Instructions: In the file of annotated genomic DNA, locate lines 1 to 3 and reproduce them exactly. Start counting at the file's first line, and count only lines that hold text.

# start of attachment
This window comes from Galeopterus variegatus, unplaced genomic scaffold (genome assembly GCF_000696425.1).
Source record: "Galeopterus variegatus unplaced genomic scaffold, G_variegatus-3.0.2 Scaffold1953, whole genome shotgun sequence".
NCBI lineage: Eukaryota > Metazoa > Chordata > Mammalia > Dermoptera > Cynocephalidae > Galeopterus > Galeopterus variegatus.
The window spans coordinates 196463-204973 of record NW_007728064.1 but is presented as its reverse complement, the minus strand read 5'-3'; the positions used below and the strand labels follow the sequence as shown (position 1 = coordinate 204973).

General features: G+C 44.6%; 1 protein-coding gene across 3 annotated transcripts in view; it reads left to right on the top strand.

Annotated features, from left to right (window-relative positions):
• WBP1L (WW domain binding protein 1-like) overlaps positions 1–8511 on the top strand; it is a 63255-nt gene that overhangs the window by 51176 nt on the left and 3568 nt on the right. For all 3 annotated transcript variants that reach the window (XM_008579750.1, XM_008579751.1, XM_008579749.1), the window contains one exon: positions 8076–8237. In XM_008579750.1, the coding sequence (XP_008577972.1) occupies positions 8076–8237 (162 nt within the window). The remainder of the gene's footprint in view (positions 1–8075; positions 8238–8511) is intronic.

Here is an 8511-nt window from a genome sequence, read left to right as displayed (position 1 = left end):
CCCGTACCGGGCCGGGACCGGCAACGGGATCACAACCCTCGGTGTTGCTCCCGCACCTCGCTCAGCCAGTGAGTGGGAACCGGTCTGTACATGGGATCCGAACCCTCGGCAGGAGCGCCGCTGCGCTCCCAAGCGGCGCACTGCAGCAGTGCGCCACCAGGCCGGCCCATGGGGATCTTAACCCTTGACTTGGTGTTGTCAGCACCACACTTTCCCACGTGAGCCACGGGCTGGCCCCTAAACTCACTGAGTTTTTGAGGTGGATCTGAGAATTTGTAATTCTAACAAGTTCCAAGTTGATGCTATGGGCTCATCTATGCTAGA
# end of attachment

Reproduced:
This window comes from Galeopterus variegatus, unplaced genomic scaffold (genome assembly GCF_000696425.1).
Source record: "Galeopterus variegatus unplaced genomic scaffold, G_variegatus-3.0.2 Scaffold1953, whole genome shotgun sequence".
NCBI lineage: Eukaryota > Metazoa > Chordata > Mammalia > Dermoptera > Cynocephalidae > Galeopterus > Galeopterus variegatus.